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APM Terminals is set to cement its position as the largest terminal operator in Spain after it announced today that it had acquired a controlling stake in Barcelona-based Grup Maritim TCB  from its majority shareholder, Perez y Cia.

The Spanish company also operates ship agency, freight forwarding and logistics services, while TCB’s container terminal portfolio in Europe and Latin America comprises 11 box terminals with a combined design capacity of 4.3m teu.

It is expected to handle 3.5m teu this year, and the purchase price of the deal was not disclosed.

According to Drewry Maritime Research’s director of ports, Neil Davidson, the deal means APMT will control some 40% of Spanish container terminal volumes, and although much of that remains transhipment activity, it will have a significant chunk of the country’s import-export volumes.

He said: “APMT already had the largest share of Spanish mainland container port volumes purely by virtue of its Algeciras terminal, which gave it a 27.5% share of mainland Spanish port throughput in 2014 – gateway and transhipment traffic.

“Adding TCB’s terminals to this will increase the share to nearly 40%, but obviously most of the Algeciras throughput is transhipment so the extra market share involves access to much more gateway traffic.”

He added that TCB’s considerable investment in inland services in Spain were likely to be another attraction for the operator. It owns a 45% stake in Depot tmZ Services, which operates the Maritime Terminal of Zaragoza (TMZ), one of Spain’s most important inland terminals, and it will be interesting see APMT work with the other global operator present in Spain, Hutchison, after the Hong Kong-based operator acquired a 20% in TMZ in June.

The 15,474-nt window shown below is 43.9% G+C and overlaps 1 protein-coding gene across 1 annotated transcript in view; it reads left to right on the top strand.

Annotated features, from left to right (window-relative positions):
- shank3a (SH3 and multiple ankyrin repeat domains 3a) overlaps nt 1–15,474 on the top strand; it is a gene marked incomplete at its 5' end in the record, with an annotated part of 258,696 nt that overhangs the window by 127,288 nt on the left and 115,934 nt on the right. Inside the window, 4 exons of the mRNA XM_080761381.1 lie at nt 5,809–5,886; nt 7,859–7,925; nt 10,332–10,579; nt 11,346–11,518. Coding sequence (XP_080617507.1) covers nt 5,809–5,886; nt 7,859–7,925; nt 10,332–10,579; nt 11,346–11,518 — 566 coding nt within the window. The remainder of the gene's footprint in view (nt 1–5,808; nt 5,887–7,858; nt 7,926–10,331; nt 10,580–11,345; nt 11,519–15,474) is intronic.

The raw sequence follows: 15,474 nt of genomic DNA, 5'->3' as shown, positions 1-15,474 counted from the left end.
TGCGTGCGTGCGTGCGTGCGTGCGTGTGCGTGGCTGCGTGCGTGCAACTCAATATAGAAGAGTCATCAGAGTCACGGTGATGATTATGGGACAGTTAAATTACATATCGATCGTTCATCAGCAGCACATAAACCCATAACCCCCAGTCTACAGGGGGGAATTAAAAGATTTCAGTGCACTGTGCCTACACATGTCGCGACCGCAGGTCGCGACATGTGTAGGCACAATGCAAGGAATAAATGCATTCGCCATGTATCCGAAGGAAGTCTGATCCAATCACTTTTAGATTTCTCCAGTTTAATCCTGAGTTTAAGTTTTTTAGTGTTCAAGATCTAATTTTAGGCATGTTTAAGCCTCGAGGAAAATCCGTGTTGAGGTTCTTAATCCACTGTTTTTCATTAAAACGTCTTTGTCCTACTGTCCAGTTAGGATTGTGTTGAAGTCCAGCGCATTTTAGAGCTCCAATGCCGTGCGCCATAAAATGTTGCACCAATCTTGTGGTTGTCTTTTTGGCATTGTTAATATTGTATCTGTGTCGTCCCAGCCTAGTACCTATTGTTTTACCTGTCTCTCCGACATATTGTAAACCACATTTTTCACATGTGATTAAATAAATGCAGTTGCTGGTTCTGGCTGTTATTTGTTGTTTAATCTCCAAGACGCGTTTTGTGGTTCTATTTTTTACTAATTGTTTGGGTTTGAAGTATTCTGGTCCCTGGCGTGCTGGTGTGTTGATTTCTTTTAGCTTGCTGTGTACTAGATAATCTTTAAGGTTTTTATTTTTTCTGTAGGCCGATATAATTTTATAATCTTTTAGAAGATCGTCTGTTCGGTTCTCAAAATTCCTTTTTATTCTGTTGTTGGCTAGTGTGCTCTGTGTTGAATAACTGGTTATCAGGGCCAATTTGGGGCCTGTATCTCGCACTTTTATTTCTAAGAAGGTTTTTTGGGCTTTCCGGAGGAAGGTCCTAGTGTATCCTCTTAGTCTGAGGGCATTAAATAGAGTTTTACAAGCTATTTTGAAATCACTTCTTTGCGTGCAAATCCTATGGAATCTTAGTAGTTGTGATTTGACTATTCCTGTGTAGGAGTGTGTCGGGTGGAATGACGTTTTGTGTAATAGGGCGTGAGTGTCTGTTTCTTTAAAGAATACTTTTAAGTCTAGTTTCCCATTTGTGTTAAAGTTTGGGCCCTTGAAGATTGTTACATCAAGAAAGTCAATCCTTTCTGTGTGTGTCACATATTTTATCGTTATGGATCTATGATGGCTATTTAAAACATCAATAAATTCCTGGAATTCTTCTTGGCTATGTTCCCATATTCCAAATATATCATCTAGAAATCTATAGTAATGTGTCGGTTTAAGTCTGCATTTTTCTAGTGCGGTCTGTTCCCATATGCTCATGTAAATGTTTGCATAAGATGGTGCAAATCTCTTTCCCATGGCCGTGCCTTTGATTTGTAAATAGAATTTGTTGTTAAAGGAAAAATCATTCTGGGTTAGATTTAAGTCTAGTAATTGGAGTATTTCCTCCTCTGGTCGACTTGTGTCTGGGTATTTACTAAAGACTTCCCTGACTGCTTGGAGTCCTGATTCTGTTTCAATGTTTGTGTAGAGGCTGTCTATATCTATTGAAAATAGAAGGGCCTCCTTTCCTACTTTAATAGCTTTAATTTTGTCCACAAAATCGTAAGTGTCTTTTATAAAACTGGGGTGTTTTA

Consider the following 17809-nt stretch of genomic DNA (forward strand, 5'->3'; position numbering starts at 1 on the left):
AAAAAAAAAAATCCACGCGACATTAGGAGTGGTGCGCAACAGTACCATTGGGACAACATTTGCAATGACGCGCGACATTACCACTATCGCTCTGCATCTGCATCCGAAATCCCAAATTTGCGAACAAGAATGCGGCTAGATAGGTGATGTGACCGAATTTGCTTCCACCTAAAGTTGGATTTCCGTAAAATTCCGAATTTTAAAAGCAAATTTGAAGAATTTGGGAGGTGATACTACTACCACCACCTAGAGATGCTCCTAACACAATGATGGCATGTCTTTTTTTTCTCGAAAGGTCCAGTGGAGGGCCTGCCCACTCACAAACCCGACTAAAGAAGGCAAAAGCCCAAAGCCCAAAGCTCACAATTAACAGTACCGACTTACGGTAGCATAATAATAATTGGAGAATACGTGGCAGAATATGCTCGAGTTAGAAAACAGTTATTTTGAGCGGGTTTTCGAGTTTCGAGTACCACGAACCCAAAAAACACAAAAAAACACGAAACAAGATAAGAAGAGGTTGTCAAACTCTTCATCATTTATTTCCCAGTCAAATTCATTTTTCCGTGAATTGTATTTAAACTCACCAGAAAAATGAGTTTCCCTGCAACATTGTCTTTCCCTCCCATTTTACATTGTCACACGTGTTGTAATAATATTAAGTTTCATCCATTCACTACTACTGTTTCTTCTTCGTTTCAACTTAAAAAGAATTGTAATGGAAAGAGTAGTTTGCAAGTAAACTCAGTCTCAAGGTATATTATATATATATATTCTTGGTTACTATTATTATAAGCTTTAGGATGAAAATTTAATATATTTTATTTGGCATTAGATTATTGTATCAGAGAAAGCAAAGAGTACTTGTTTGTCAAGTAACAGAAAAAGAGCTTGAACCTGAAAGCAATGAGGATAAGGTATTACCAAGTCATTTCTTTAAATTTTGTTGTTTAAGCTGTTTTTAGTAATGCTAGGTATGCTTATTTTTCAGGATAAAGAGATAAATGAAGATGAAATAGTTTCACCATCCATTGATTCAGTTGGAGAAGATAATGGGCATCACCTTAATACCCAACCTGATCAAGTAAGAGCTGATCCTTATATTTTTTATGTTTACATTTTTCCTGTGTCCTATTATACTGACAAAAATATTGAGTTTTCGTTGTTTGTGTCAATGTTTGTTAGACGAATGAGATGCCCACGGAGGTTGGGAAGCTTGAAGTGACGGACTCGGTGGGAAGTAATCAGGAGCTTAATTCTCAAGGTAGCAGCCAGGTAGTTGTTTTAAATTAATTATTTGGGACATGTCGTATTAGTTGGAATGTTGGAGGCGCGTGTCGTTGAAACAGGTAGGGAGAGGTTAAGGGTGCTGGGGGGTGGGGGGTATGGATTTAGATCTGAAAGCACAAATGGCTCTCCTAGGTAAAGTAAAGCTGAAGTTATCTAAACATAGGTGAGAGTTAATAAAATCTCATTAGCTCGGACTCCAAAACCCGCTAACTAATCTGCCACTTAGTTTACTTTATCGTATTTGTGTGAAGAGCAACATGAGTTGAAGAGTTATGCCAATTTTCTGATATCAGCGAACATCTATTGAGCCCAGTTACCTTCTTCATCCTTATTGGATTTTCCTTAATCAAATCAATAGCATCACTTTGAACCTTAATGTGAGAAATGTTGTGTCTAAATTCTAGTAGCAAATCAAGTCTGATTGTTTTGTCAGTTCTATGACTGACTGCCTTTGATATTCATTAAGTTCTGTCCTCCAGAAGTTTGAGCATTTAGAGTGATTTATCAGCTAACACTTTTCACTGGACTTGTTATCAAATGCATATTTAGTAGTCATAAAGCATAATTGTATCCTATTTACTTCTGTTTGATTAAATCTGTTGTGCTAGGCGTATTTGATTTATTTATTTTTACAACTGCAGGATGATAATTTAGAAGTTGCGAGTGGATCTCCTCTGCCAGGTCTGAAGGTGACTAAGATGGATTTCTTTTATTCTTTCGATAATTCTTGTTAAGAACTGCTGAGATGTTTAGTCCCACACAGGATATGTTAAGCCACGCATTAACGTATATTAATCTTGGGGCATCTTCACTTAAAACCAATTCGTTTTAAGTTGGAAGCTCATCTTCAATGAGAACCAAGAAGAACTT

TCB’s portfolio consists of Spanish container terminal concessions in Barcelona, Valencia, and Castellon, on the Mediterranean coast, in Gijon, on the Bay of Biscay, and Tenerife and La Palmas in the Canary Islands.

TCB's operation in Valencia

TCB’s operation in Valencia


Internationally, its operations include Izmir, Turkey; Yucatan, Mexico; Quetzal, Guatemala (under construction, opening 2016); Buenaventura, on Colombia’s Pacific coast; and Paranagua in Brazil.

“TCB’s portfolio, experience and contacts in Latin America is another key factor,” Mr Davidson added. “This includes a relatively new terminal in Buenaventura and a greenfield development in Guatemala. It will also be interesting to see what happens in Turkey, with Grup TCB already having a terminal in Nemrut Bay near Izmir, while APMT is currently developing one.”

In February 2013, APMT formalised an agreement with Turkish petrochemical company Petkim to operate a new 1.5m teu container and general deepwater terminal at Petkim Port in Aliağa, Izmir.

APMT chief executive Kim Fejfer described the TCB deal as “an exciting investment for APM Terminals, which adds complementary locations to our portfolio in high growth markets throughout Latin America, in Turkey and a strong gateway presence in Spain”.

TCB chief executive Xavier Soucheiron added: “We share the same core values and views on how to build on our market momentum, where to invest in port upgrades and improve the entire TCB portfolio for clients.”

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